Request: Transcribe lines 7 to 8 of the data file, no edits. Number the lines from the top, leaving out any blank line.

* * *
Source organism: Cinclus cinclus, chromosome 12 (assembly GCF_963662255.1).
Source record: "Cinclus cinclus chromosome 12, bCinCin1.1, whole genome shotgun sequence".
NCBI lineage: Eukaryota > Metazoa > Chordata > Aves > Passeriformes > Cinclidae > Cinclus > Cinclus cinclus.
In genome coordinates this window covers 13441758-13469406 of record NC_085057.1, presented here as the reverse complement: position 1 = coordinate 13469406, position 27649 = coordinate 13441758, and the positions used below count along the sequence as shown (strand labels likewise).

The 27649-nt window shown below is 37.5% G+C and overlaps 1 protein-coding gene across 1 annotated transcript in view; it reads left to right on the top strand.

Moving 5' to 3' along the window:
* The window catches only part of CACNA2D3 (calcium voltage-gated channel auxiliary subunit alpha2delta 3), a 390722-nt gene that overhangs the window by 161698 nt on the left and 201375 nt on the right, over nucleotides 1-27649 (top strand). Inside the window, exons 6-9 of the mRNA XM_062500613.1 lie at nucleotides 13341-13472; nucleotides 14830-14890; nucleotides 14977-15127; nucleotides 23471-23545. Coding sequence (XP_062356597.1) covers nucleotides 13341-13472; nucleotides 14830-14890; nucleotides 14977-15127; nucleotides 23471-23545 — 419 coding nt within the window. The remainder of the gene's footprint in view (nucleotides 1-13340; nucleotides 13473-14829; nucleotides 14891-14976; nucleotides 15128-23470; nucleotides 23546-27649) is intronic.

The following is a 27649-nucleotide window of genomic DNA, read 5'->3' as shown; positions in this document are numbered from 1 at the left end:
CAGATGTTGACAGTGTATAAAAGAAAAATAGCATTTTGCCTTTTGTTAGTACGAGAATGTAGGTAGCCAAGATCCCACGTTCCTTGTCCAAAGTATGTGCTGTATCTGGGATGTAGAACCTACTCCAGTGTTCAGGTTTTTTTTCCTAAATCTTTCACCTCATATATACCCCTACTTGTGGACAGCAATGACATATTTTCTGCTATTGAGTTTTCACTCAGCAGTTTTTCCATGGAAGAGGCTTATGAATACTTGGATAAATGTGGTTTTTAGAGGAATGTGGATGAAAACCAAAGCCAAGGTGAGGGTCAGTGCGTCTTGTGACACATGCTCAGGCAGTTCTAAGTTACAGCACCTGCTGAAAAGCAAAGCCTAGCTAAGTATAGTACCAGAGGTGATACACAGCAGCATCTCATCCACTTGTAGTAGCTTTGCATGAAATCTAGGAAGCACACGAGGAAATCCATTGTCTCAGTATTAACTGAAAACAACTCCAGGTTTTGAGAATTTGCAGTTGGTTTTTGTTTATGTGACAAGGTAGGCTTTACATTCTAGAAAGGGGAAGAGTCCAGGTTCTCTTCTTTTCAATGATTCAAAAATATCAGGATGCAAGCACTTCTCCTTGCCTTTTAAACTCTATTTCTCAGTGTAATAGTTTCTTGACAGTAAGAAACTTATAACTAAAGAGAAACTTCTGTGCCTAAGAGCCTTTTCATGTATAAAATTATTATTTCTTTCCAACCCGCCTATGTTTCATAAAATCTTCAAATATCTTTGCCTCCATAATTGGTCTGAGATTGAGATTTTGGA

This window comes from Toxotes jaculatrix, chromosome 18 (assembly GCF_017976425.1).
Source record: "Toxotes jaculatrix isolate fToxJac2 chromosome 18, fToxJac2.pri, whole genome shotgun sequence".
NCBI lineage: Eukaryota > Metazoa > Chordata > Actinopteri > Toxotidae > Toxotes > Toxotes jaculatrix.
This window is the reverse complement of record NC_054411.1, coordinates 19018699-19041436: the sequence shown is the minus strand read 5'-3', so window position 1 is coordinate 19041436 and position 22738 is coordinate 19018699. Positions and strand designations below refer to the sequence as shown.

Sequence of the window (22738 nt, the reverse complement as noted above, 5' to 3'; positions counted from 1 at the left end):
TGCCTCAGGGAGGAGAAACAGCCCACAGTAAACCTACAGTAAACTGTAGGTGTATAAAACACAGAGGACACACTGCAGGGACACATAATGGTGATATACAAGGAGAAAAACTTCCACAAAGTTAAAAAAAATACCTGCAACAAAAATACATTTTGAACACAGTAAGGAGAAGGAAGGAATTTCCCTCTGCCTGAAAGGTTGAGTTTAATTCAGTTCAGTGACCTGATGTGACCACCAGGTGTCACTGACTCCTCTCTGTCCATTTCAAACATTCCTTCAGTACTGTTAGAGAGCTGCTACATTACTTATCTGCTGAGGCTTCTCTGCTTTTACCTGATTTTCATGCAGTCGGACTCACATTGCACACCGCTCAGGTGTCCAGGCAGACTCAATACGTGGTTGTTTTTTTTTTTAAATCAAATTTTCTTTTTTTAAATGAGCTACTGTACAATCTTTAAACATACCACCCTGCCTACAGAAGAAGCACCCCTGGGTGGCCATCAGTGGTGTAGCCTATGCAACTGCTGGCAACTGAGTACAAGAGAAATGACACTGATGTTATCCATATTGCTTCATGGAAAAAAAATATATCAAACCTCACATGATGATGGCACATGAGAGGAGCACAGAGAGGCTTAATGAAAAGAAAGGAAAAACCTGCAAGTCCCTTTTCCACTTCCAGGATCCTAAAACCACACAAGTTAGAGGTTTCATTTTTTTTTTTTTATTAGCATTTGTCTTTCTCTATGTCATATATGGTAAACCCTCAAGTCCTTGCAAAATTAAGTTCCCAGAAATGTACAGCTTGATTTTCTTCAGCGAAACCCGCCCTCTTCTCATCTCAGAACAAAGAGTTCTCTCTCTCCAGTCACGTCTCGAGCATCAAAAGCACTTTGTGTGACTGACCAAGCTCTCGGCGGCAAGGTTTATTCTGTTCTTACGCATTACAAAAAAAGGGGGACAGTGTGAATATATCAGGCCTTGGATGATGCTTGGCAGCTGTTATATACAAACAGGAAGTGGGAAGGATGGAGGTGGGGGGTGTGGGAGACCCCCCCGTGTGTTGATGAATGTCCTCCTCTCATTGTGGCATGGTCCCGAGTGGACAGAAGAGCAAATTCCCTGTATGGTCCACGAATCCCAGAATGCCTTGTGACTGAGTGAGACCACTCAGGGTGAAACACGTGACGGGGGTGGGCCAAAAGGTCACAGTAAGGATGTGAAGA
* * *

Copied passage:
* The window catches only part of CACNA2D3 (calcium voltage-gated channel auxiliary subunit alpha2delta 3), a 390722-nt gene that overhangs the window by 161698 nt on the left and 201375 nt on the right, over nucleotides 1-27649 (top strand). Inside the window, exons 6-9 of the mRNA XM_062500613.1 lie at nucleotides 13341-13472; nucleotides 14830-14890; nucleotides 14977-15127; nucleotides 23471-23545. Coding sequence (XP_062356597.1) covers nucleotides 13341-13472; nucleotides 14830-14890; nucleotides 14977-15127; nucleotides 23471-23545 — 419 coding nt within the window. The remainder of the gene's footprint in view (nucleotides 1-13340; nucleotides 13473-14829; nucleotides 14891-14976; nucleotides 15128-23470; nucleotides 23546-27649) is intronic.

The following is a 27649-nucleotide window of genomic DNA, read 5'->3' as shown; positions in this document are numbered from 1 at the left end: